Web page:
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... supports Professor William Snyder's sections of National Security Law, Counterterrorism Law, and Prosecuting Terrorists at the Syracuse University College of Law.

U.S. Army Spec. Millay Sentenced on Espionage Charges

The Washington Post reports U.S. Army policeman William Colton Millay was sentenced by a panel of 8 military officials on Tuesday to sixteen years in prison and dishonorable discharge for attempting to sell secrets to someone he believed was a Russian spy. Millay’s arrest came after he was caught trading an envelope of information for $3,000.00, although the person to whom he traded the information was not, in fact, a spy. Reportedly, Millay also said he would be willing to work for the Russian government if they “made it worth his while.” The Post article goes on to state:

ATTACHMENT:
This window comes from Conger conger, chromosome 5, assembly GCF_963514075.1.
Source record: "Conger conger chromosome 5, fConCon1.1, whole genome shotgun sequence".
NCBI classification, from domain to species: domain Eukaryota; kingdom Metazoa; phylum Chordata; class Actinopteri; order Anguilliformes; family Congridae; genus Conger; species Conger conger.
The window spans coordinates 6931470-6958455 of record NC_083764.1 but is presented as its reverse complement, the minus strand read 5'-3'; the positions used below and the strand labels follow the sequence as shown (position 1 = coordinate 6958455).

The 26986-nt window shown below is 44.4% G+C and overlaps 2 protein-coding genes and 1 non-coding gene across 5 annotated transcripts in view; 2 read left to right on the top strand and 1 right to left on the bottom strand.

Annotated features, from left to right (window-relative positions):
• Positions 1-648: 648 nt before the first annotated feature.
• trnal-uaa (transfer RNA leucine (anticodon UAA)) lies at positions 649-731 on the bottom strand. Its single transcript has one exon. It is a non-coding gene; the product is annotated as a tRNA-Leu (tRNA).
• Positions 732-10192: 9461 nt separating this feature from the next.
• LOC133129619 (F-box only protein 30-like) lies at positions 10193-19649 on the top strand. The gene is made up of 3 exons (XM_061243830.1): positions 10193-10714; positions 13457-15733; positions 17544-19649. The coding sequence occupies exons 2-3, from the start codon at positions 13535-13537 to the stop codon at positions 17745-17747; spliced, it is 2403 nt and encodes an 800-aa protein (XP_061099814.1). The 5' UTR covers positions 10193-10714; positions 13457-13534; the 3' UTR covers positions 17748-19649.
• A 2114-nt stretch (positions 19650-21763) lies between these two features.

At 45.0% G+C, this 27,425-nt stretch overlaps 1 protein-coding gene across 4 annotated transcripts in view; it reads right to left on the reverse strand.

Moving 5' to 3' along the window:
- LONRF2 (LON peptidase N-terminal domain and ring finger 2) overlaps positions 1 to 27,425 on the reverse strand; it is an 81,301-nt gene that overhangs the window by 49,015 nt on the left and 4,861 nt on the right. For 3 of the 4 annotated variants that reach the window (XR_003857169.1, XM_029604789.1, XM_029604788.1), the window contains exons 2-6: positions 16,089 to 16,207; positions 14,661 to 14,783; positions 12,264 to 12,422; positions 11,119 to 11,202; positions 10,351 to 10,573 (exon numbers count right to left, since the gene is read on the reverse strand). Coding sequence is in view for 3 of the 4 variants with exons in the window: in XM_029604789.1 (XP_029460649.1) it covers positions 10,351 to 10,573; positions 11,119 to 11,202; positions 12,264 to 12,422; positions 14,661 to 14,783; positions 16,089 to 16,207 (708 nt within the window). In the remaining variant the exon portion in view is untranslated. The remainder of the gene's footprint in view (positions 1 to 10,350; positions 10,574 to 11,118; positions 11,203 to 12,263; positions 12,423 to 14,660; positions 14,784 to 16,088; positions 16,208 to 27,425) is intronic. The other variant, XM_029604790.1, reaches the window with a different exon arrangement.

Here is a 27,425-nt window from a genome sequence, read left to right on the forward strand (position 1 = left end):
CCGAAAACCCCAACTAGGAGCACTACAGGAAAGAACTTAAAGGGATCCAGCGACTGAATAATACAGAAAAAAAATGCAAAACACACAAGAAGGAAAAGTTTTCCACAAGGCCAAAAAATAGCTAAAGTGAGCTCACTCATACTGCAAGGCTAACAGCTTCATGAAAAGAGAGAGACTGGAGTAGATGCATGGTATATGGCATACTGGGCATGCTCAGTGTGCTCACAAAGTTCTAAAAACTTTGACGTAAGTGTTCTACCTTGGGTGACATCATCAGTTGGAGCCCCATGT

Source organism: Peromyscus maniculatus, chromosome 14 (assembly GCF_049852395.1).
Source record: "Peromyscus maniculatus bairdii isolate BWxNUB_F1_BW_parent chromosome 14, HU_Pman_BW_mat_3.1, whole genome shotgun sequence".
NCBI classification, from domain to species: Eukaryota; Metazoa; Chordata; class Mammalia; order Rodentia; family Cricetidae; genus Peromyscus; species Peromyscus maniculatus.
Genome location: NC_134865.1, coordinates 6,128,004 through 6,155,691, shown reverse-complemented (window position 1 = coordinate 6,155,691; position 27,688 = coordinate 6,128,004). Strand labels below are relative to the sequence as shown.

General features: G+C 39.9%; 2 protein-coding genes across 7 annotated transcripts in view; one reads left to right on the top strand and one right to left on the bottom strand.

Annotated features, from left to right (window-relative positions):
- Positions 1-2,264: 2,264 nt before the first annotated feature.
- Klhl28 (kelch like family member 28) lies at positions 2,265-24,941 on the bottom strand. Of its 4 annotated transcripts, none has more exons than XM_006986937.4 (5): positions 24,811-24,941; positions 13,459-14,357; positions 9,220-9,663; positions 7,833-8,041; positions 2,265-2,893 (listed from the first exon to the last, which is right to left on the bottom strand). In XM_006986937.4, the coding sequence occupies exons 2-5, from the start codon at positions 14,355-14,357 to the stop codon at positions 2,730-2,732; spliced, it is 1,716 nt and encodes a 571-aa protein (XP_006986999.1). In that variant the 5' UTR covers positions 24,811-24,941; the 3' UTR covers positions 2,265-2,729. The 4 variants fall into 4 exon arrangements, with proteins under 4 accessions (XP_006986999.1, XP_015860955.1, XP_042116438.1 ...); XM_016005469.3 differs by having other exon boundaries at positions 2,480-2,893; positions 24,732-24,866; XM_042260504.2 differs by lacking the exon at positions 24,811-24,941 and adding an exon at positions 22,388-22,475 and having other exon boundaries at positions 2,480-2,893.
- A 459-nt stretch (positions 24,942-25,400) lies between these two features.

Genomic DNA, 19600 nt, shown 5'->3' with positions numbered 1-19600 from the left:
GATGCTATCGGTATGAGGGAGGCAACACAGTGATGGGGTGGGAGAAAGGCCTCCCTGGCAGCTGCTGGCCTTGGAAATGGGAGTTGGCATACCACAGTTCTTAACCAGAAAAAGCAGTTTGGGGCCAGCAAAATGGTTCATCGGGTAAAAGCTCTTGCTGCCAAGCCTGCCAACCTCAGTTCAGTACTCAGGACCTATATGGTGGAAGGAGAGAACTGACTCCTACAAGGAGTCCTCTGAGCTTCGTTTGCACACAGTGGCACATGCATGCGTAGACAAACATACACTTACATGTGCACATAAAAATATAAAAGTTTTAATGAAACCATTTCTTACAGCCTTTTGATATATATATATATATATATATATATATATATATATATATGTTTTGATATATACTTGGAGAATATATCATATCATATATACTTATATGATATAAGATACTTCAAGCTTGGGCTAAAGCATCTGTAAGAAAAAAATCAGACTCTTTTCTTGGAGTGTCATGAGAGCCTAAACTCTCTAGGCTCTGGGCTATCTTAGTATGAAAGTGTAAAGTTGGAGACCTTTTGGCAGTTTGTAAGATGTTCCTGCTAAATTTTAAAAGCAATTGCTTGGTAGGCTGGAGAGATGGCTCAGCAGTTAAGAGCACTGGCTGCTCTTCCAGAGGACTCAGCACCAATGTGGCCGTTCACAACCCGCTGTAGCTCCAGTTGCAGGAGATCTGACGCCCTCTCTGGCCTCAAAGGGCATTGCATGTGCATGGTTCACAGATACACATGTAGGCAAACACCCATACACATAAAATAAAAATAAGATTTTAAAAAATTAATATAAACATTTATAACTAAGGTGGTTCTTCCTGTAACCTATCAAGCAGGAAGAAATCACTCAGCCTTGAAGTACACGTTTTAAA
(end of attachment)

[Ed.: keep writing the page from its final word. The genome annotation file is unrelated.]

Prosecutors said Millay was a white supremacist, sick and tired of the military and his country, and didn’t care that his sale of secrets would put his fellow soldiers in harm’s way, AP said. Defense lawyers countered that Millay was emotionally immature and that his attempt at espionage was aimed only at getting him some attention, AP reported.

You can read the full Post article here.

You can read the AP report here.

 

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